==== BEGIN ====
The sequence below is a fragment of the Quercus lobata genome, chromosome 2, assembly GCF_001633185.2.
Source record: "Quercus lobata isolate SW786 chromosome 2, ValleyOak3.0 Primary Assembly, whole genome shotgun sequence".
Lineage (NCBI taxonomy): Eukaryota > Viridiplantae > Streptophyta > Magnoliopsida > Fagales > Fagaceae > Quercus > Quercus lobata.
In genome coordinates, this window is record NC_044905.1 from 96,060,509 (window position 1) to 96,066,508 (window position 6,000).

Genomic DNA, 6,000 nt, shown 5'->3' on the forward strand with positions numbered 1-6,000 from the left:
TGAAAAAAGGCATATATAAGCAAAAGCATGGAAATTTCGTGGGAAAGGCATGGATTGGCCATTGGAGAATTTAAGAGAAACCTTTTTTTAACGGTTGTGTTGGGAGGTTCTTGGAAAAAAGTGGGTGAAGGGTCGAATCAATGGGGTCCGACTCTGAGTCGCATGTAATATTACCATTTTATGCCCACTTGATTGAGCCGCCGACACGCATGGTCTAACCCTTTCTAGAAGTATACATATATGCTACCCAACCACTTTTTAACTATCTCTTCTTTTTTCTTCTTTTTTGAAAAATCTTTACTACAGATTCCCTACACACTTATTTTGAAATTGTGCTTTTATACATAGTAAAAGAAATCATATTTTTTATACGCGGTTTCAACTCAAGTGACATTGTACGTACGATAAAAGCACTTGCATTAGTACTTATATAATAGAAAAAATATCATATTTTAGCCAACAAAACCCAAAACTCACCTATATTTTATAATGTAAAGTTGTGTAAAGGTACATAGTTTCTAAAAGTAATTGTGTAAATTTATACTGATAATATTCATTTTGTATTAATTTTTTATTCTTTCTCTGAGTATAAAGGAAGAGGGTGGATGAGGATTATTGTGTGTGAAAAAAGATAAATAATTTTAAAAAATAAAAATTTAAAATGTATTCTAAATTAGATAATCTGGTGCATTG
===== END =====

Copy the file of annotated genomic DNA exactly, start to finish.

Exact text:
The sequence below is a fragment of the Quercus lobata genome, chromosome 2, assembly GCF_001633185.2.
Source record: "Quercus lobata isolate SW786 chromosome 2, ValleyOak3.0 Primary Assembly, whole genome shotgun sequence".
Lineage (NCBI taxonomy): Eukaryota > Viridiplantae > Streptophyta > Magnoliopsida > Fagales > Fagaceae > Quercus > Quercus lobata.
In genome coordinates, this window is record NC_044905.1 from 96,060,509 (window position 1) to 96,066,508 (window position 6,000).

Genomic DNA, 6,000 nt, shown 5'->3' on the forward strand with positions numbered 1-6,000 from the left:
TGAAAAAAGGCATATATAAGCAAAAGCATGGAAATTTCGTGGGAAAGGCATGGATTGGCCATTGGAGAATTTAAGAGAAACCTTTTTTTAACGGTTGTGTTGGGAGGTTCTTGGAAAAAAGTGGGTGAAGGGTCGAATCAATGGGGTCCGACTCTGAGTCGCATGTAATATTACCATTTTATGCCCACTTGATTGAGCCGCCGACACGCATGGTCTAACCCTTTCTAGAAGTATACATATATGCTACCCAACCACTTTTTAACTATCTCTTCTTTTTTCTTCTTTTTTGAAAAATCTTTACTACAGATTCCCTACACACTTATTTTGAAATTGTGCTTTTATACATAGTAAAAGAAATCATATTTTTTATACGCGGTTTCAACTCAAGTGACATTGTACGTACGATAAAAGCACTTGCATTAGTACTTATATAATAGAAAAAATATCATATTTTAGCCAACAAAACCCAAAACTCACCTATATTTTATAATGTAAAGTTGTGTAAAGGTACATAGTTTCTAAAAGTAATTGTGTAAATTTATACTGATAATATTCATTTTGTATTAATTTTTTATTCTTTCTCTGAGTATAAAGGAAGAGGGTGGATGAGGATTATTGTGTGTGAAAAAAGATAAATAATTTTAAAAAATAAAAATTTAAAATGTATTCTAAATTAGATAATCTGGTGCATTG